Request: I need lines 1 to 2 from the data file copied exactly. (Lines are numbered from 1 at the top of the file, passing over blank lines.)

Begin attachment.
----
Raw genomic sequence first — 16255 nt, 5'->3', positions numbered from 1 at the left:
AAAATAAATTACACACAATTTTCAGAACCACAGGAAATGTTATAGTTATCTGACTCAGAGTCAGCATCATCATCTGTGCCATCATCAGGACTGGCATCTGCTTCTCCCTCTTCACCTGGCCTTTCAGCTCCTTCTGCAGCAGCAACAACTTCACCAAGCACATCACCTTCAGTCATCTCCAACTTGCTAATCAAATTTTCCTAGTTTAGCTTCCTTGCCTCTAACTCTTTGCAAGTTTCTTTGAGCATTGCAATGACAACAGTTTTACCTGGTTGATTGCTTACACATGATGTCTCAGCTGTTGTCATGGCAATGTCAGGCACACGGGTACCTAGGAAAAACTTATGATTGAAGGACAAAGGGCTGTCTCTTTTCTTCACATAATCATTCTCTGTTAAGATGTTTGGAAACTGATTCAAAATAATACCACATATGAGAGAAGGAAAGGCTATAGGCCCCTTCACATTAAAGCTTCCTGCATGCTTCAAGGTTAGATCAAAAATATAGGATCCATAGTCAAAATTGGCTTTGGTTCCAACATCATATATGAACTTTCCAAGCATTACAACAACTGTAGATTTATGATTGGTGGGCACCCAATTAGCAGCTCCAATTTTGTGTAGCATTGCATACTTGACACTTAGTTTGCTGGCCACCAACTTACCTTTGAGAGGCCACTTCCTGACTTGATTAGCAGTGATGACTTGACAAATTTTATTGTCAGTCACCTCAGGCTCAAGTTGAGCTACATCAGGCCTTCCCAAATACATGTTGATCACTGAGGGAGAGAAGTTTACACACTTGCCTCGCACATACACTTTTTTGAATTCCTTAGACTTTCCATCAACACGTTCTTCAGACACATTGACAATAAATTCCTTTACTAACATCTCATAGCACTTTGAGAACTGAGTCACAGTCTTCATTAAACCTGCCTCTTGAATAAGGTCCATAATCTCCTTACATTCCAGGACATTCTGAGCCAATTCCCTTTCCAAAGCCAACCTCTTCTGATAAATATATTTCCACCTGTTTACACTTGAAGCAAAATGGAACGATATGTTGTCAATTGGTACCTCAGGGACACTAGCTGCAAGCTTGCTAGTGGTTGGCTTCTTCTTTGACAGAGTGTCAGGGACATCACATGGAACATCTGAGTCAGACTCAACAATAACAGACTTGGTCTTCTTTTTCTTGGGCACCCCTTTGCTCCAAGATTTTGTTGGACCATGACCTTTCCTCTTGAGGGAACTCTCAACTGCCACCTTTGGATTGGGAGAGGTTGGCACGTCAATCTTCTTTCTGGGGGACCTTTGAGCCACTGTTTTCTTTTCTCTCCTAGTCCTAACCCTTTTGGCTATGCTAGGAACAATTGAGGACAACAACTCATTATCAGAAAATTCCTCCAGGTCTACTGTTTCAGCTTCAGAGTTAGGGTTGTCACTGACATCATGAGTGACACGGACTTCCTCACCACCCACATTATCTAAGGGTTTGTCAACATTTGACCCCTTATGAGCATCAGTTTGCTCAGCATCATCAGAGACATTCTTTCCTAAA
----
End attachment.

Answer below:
Raw genomic sequence first — 16255 nt, 5'->3', positions numbered from 1 at the left:
AAAATAAATTACACACAATTTTCAGAACCACAGGAAATGTTATAGTTATCTGACTCAGAGTCAGCATCATCATCTGTGCCATCATCAGGACTGGCATCTGCTTCTCCCTCTTCACCTGGCCTTTCAGCTCCTTCTGCAGCAGCAACAACTTCACCAAGCACATCACCTTCAGTCATCTCCAACTTGCTAATCAAATTTTCCTAGTTTAGCTTCCTTGCCTCTAACTCTTTGCAAGTTTCTTTGAGCATTGCAATGACAACAGTTTTACCTGGTTGATTGCTTACACATGATGTCTCAGCTGTTGTCATGGCAATGTCAGGCACACGGGTACCTAGGAAAAACTTATGATTGAAGGACAAAGGGCTGTCTCTTTTCTTCACATAATCATTCTCTGTTAAGATGTTTGGAAACTGATTCAAAATAATACCACATATGAGAGAAGGAAAGGCTATAGGCCCCTTCACATTAAAGCTTCCTGCATGCTTCAAGGTTAGATCAAAAATATAGGATCCATAGTCAAAATTGGCTTTGGTTCCAACATCATATATGAACTTTCCAAGCATTACAACAACTGTAGATTTATGATTGGTGGGCACCCAATTAGCAGCTCCAATTTTGTGTAGCATTGCATACTTGACACTTAGTTTGCTGGCCACCAACTTACCTTTGAGAGGCCACTTCCTGACTTGATTAGCAGTGATGACTTGACAAATTTTATTGTCAGTCACCTCAGGCTCAAGTTGAGCTACATCAGGCCTTCCCAAATACATGTTGATCACTGAGGGAGAGAAGTTTACACACTTGCCTCGCACATACACTTTTTTGAATTCCTTAGACTTTCCATCAACACGTTCTTCAGACACATTGACAATAAATTCCTTTACTAACATCTCATAGCACTTTGAGAACTGAGTCACAGTCTTCATTAAACCTGCCTCTTGAATAAGGTCCATAATCTCCTTACATTCCAGGACATTCTGAGCCAATTCCCTTTCCAAAGCCAACCTCTTCTGATAAATATATTTCCACCTGTTTACACTTGAAGCAAAATGGAACGATATGTTGTCAATTGGTACCTCAGGGACACTAGCTGCAAGCTTGCTAGTGGTTGGCTTCTTCTTTGACAGAGTGTCAGGGACATCACATGGAACATCTGAGTCAGACTCAACAATAACAGACTTGGTCTTCTTTTTCTTGGGCACCCCTTTGCTCCAAGATTTTGTTGGACCATGACCTTTCCTCTTGAGGGAACTCTCAACTGCCACCTTTGGATTGGGAGAGGTTGGCACGTCAATCTTCTTTCTGGGGGACCTTTGAGCCACTGTTTTCTTTTCTCTCCTAGTCCTAACCCTTTTGGCTATGCTAGGAACAATTGAGGACAACAACTCATTATCAGAAAATTCCTCCAGGTCTACTGTTTCAGCTTCAGAGTTAGGGTTGTCACTGACATCATGAGTGACACGGACTTCCTCACCACCCACATTATCTAAGGGTTTGTCAACATTTGACCCCTTATGAGCATCAGTTTGCTCAGCATCATCAGAGACATTCTTTCCTAAA